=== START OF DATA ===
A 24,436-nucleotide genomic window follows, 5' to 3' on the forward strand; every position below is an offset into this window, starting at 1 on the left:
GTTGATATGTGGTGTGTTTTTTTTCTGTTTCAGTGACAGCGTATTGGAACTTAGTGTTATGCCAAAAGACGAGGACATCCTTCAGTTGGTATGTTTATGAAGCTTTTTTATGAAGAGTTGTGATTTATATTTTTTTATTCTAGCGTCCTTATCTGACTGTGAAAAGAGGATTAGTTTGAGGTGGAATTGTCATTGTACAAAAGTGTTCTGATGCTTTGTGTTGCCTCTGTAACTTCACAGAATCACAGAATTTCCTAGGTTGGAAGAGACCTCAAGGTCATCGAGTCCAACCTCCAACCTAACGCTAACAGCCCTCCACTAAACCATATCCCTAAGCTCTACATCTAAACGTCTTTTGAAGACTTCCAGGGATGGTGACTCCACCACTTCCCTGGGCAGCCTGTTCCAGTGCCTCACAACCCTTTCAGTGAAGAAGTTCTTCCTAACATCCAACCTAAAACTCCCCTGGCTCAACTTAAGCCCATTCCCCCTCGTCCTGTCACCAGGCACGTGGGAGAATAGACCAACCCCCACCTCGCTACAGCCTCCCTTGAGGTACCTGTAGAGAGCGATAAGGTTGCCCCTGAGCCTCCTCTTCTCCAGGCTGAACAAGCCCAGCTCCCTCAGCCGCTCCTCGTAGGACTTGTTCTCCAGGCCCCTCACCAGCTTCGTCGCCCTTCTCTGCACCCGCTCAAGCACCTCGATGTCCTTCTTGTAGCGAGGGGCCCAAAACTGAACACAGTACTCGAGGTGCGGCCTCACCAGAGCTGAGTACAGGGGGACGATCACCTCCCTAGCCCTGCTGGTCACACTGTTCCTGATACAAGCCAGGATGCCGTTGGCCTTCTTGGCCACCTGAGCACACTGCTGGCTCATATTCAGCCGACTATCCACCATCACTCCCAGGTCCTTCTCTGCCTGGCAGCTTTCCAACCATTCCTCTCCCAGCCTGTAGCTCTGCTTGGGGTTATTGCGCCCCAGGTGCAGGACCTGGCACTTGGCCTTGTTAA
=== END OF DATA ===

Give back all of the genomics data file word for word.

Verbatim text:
A 24,436-nucleotide genomic window follows, 5' to 3' on the forward strand; every position below is an offset into this window, starting at 1 on the left:
GTTGATATGTGGTGTGTTTTTTTTCTGTTTCAGTGACAGCGTATTGGAACTTAGTGTTATGCCAAAAGACGAGGACATCCTTCAGTTGGTATGTTTATGAAGCTTTTTTATGAAGAGTTGTGATTTATATTTTTTTATTCTAGCGTCCTTATCTGACTGTGAAAAGAGGATTAGTTTGAGGTGGAATTGTCATTGTACAAAAGTGTTCTGATGCTTTGTGTTGCCTCTGTAACTTCACAGAATCACAGAATTTCCTAGGTTGGAAGAGACCTCAAGGTCATCGAGTCCAACCTCCAACCTAACGCTAACAGCCCTCCACTAAACCATATCCCTAAGCTCTACATCTAAACGTCTTTTGAAGACTTCCAGGGATGGTGACTCCACCACTTCCCTGGGCAGCCTGTTCCAGTGCCTCACAACCCTTTCAGTGAAGAAGTTCTTCCTAACATCCAACCTAAAACTCCCCTGGCTCAACTTAAGCCCATTCCCCCTCGTCCTGTCACCAGGCACGTGGGAGAATAGACCAACCCCCACCTCGCTACAGCCTCCCTTGAGGTACCTGTAGAGAGCGATAAGGTTGCCCCTGAGCCTCCTCTTCTCCAGGCTGAACAAGCCCAGCTCCCTCAGCCGCTCCTCGTAGGACTTGTTCTCCAGGCCCCTCACCAGCTTCGTCGCCCTTCTCTGCACCCGCTCAAGCACCTCGATGTCCTTCTTGTAGCGAGGGGCCCAAAACTGAACACAGTACTCGAGGTGCGGCCTCACCAGAGCTGAGTACAGGGGGACGATCACCTCCCTAGCCCTGCTGGTCACACTGTTCCTGATACAAGCCAGGATGCCGTTGGCCTTCTTGGCCACCTGAGCACACTGCTGGCTCATATTCAGCCGACTATCCACCATCACTCCCAGGTCCTTCTCTGCCTGGCAGCTTTCCAACCATTCCTCTCCCAGCCTGTAGCTCTGCTTGGGGTTATTGCGCCCCAGGTGCAGGACCTGGCACTTGGCCTTGTTAA